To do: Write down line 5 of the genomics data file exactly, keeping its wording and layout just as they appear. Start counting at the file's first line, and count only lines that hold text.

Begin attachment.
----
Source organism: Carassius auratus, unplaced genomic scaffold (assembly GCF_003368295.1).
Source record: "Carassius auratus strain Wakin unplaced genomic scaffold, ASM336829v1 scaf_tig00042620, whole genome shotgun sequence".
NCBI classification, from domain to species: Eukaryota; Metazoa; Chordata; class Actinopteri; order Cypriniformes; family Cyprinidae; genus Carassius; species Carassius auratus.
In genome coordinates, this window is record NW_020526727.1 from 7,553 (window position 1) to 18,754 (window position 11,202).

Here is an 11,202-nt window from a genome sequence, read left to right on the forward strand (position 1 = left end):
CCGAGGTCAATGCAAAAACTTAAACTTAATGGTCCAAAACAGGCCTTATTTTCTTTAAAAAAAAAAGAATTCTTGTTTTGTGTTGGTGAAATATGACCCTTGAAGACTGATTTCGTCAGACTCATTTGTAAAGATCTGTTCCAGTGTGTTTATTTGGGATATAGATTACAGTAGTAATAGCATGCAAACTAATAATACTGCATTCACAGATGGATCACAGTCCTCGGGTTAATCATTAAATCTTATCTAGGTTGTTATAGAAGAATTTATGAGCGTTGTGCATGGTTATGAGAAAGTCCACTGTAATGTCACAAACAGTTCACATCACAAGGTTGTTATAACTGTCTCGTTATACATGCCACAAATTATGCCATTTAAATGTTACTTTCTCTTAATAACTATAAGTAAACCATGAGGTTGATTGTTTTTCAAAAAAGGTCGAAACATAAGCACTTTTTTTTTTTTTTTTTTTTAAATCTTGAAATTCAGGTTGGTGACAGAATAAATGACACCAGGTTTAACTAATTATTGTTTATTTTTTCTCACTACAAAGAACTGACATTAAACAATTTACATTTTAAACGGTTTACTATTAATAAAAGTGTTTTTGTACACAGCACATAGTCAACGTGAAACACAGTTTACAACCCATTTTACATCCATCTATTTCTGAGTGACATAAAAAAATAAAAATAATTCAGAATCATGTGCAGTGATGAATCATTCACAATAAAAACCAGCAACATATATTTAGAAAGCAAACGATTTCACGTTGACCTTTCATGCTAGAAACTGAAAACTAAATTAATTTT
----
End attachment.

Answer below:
Here is an 11,202-nt window from a genome sequence, read left to right on the forward strand (position 1 = left end):